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Economic Opportunity

EO1.1

Develop Publicly-Led Broadband Initiatives

As access to fiber optic networks becomes more important to economic development, health care and education, more and more municipal and state governments have taken the lead in implementing ultra-fast networks in communities.

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Tool Information


Goals

  1. Entrepreneurship
  2. Education
  3. Health

Description

Description of Tool

Access to affordable high speed internet is necessary infrastructure in today’s connected world.  Residents need high speed internet to access employment opportunities, goods and services, health care, and educational resources.  Rural towns need access to broadband internet to attract businesses and jobs. Businesses need internet to compete and to collaborate.  When the infrastructure for broadband does not extend into more rural areas, State and local government can adopt policies and initiate public-private partnerships to bring broadband networks to rural areas. 

 

Municipally-led Broadband

Municipalities can construct their own fiber networks or facilitate a nonprofit or corporation in development of a network through a variety of policies and projects.  For example some communities develop a ‘dig-once’ policy that require installation of fiber optic conduits whenever a public construction project requires digging in the right of way.  Others work with utility pole owners (usually phone or electric companies) to develop access agreements and to make the poles ready to receive cable.  Anything a local municipality can do to facilitate the construction process through expedited access to GIS information or by documenting where there is need or fiber ready access will help to make the construction process more efficient and appealing to providers.  Some municipalities make codes or incentives for developers to include pathways for cable in their projects.  In some cases, simply collaborating with local fiber optic cable providers to understand their needs and schedules is enough to discover the best ways to facilitate the process and reduce the cost of installing infrastructure.  Joining a support network, such as Next Century Cities can help towns and cities learn from each other about what is working.  Because a broadband network is a significant cost, private-public partnerships and collaborations are becoming an increasingly popular approach to broadband projects.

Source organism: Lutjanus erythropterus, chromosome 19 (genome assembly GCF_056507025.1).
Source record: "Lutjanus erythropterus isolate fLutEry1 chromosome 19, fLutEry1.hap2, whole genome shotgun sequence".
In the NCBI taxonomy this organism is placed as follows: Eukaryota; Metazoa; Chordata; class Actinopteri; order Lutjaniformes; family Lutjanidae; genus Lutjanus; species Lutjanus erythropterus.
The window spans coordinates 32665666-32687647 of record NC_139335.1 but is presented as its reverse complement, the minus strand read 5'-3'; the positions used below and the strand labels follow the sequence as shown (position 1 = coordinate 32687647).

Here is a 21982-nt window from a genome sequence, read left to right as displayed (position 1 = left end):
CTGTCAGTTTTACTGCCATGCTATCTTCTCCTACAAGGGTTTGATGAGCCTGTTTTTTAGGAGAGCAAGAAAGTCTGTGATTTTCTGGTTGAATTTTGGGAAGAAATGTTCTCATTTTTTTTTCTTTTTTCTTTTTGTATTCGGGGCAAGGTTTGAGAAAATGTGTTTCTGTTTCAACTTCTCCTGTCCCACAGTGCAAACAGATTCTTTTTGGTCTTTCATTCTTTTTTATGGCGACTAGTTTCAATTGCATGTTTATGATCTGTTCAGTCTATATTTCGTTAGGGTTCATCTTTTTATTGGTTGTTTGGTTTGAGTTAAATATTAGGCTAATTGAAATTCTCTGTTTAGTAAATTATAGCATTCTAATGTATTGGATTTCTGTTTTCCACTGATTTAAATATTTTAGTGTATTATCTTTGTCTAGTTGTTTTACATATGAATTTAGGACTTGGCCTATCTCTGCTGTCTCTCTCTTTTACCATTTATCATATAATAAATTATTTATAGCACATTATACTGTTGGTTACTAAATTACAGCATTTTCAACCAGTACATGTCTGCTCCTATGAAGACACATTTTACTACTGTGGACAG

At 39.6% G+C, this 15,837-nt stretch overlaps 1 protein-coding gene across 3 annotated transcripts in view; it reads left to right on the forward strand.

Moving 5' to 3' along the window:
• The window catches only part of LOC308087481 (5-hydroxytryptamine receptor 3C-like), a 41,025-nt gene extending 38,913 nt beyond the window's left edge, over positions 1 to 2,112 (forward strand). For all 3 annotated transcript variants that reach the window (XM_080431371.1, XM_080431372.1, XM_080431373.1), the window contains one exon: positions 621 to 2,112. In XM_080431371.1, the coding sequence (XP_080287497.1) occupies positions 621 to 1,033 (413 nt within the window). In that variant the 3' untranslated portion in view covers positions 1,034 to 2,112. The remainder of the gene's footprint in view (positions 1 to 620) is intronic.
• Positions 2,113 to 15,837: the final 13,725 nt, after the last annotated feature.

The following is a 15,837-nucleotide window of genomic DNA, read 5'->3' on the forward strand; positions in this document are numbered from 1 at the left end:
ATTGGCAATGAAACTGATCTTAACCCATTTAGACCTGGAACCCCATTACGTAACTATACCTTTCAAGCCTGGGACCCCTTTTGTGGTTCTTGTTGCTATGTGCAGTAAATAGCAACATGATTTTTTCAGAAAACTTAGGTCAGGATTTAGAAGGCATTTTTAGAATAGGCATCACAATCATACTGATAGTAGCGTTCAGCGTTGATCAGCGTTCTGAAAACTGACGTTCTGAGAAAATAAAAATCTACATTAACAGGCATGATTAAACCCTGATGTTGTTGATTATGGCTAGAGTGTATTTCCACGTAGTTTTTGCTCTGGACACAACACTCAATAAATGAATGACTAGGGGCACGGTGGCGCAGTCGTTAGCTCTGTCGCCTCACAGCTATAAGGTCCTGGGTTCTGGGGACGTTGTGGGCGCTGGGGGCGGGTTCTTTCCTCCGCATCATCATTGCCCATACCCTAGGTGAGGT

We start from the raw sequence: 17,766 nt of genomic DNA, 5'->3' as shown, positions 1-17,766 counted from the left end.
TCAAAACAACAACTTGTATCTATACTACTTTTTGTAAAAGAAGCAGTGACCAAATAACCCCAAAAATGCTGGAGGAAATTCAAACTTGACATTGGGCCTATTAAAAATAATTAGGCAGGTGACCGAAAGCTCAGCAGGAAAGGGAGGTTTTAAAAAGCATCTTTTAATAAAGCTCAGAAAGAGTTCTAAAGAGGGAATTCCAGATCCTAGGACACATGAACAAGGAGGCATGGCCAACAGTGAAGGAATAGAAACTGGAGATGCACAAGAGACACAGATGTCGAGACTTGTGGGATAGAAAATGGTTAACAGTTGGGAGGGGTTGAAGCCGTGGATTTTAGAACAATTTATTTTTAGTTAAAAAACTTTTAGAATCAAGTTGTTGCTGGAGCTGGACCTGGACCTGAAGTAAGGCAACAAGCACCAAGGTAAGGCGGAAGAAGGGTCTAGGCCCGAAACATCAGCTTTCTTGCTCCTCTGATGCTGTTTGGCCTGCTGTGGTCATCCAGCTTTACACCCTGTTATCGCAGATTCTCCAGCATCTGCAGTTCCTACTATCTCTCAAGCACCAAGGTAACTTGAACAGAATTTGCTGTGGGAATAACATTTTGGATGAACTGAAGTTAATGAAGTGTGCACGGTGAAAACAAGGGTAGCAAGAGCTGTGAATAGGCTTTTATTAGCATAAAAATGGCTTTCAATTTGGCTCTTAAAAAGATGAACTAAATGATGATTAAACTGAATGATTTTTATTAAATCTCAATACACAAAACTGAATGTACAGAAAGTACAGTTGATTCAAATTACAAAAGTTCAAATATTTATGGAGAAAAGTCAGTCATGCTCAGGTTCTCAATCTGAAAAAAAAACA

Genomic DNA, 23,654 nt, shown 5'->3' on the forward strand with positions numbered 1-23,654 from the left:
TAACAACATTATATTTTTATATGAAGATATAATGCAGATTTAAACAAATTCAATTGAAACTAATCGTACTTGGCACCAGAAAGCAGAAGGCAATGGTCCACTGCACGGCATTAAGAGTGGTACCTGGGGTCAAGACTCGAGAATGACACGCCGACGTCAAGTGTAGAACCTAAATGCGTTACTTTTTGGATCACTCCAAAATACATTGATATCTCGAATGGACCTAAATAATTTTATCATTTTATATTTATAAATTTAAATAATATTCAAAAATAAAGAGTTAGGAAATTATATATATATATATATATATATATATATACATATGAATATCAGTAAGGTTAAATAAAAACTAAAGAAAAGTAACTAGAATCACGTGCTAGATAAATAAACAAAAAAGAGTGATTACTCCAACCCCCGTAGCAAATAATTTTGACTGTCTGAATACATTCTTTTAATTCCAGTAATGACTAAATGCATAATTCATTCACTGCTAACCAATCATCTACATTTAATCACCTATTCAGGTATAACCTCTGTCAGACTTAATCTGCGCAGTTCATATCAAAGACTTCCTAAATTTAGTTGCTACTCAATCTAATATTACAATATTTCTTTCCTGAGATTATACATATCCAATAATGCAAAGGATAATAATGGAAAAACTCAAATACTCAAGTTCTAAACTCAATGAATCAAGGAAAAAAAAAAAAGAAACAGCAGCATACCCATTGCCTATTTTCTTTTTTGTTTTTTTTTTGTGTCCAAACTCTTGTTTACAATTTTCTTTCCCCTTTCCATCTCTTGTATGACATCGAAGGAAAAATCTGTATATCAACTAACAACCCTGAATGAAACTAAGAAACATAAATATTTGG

State-led Broadband

The State Broadband Initiative (SBI) can help communities develop the much needed "last mile" of infrastructure to support a 21st Century Economy. Currently, Kansas ranks last in funding under the Broadband Technology Opportunities Program (BTOP) and SBI, with just over $7 Million awarded through the two programs.

 

The State Broadband Initiative grantees support the efficient and creative use of broadband technology to improve competition.  Some assist small businesses and community institutions in using the technology more effectively.

Mother Earth News

Background